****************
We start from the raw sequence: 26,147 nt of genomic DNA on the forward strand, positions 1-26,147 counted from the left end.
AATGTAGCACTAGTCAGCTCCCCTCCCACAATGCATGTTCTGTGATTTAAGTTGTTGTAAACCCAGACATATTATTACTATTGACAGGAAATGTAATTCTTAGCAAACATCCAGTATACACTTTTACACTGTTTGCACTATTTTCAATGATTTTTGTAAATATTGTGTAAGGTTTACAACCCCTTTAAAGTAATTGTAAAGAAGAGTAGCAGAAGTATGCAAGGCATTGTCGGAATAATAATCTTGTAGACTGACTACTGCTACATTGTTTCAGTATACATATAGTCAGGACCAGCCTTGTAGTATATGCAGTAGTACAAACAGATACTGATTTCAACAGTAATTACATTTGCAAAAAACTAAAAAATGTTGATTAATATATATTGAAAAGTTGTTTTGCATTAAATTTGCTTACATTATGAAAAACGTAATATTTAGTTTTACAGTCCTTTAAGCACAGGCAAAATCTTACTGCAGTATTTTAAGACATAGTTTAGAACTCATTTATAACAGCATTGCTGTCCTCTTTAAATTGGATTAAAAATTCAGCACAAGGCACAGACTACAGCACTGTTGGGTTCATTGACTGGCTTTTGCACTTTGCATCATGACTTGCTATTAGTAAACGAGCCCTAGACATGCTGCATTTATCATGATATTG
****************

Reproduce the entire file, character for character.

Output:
We start from the raw sequence: 26,147 nt of genomic DNA on the forward strand, positions 1-26,147 counted from the left end.
AATGTAGCACTAGTCAGCTCCCCTCCCACAATGCATGTTCTGTGATTTAAGTTGTTGTAAACCCAGACATATTATTACTATTGACAGGAAATGTAATTCTTAGCAAACATCCAGTATACACTTTTACACTGTTTGCACTATTTTCAATGATTTTTGTAAATATTGTGTAAGGTTTACAACCCCTTTAAAGTAATTGTAAAGAAGAGTAGCAGAAGTATGCAAGGCATTGTCGGAATAATAATCTTGTAGACTGACTACTGCTACATTGTTTCAGTATACATATAGTCAGGACCAGCCTTGTAGTATATGCAGTAGTACAAACAGATACTGATTTCAACAGTAATTACATTTGCAAAAAACTAAAAAATGTTGATTAATATATATTGAAAAGTTGTTTTGCATTAAATTTGCTTACATTATGAAAAACGTAATATTTAGTTTTACAGTCCTTTAAGCACAGGCAAAATCTTACTGCAGTATTTTAAGACATAGTTTAGAACTCATTTATAACAGCATTGCTGTCCTCTTTAAATTGGATTAAAAATTCAGCACAAGGCACAGACTACAGCACTGTTGGGTTCATTGACTGGCTTTTGCACTTTGCATCATGACTTGCTATTAGTAAACGAGCCCTAGACATGCTGCATTTATCATGATATTG